Torment may involve mental or physical suffering. Those who have endured torment experience extreme circumstances. This is usually associated with a previous accident, battle with illness or ongoing medical condition. My personal torment lasted twenty years of coping with a severe stutter that crippled my ability to share what was on heart or on my mind. Every time I opened my mouth as a child, I was fearful of embarrassing myself like that reading circle in first grade.
Then out of the smoke locusts came forth on the earth, and such power was granted them as the power the earth’s scorpions have. 4 They were told not to injure the herbage of the earth nor any green thing nor any tree, but only [to attack] such human beings as do not have the seal (mark) of God on their foreheads, Revelation 9:3-4.
According to one of his letters to the Church at Corinth, the apostle Paul dealt with his own inner demons. Paul describes this condition as a thorn in his flesh, likely an infected splinter, 2 Corinthians 12:7. According to Paul, a messenger of Satan came to torture and torment him for an extended period of time. Despite these circumstances, 2 Corinthians 12:8-12 reveals the valuable spiritual lesson Paul learned. Whatever your situation, the weaker you are opens the door for Jesus to become strong.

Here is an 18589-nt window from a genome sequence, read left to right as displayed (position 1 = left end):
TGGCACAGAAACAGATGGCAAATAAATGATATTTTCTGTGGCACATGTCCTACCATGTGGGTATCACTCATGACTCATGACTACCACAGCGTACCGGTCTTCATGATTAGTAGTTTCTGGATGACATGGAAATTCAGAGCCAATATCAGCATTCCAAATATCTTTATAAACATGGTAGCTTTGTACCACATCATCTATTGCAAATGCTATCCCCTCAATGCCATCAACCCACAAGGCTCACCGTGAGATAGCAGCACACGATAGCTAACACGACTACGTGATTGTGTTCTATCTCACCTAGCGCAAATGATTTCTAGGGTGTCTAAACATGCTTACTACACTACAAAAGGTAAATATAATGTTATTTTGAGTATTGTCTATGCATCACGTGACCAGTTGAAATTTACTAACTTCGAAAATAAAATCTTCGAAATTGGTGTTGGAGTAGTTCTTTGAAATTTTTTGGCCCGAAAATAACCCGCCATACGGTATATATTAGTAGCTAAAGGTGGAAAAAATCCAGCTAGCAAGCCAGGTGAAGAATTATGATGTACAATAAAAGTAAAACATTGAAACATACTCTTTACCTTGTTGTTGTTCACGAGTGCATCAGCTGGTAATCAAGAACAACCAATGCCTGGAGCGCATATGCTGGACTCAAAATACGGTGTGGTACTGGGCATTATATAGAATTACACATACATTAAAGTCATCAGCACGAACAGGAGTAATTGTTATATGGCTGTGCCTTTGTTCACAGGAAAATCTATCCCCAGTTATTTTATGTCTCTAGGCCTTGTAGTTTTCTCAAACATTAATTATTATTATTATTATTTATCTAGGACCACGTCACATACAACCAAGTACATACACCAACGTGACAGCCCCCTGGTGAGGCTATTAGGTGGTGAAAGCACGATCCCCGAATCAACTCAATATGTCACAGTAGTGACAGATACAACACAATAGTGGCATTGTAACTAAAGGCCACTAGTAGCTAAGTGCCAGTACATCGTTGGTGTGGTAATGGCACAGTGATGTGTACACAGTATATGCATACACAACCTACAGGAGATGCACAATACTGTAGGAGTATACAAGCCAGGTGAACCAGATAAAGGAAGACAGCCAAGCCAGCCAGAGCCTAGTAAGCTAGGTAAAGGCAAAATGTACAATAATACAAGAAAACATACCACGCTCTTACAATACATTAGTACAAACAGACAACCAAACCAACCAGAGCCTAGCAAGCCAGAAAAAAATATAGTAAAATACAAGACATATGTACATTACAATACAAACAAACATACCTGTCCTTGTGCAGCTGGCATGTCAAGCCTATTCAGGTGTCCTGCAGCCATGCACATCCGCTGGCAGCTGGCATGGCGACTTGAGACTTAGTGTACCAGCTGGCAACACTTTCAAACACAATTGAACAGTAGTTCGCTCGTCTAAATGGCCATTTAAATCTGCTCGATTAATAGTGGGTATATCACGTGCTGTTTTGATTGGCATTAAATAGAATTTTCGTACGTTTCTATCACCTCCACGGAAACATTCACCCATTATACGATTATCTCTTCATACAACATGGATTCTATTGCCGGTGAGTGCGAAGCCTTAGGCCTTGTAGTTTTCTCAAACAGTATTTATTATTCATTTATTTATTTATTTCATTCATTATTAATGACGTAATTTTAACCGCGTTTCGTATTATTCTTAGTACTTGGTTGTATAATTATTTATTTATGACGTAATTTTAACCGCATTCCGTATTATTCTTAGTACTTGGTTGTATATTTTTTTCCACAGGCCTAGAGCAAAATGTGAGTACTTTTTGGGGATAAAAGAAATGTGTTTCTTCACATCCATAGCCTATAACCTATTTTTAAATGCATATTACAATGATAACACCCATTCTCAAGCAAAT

They were not permitted to kill them, but to torment (distress, vex) them for five months; and the pain caused them was like the torture of a scorpion when it stings a person, Revelation 9:5.
Luke 16:19-31 tells a parable of a man suffering in hell. This eternally condemned rich man asks if he can return to earth to warn his living family. Yet, Abraham denies his request as individuals must repent on their own. Today’s passage speaks of a physical torment in the last days on earth. Creatures from the Abyss which are a hybrid between locusts and scorpions were sent to torment mankind. The pain of being stung would linger for up to five months. May this glimpse of future events help you appreciate the little blessings in life.
by Jay Mankus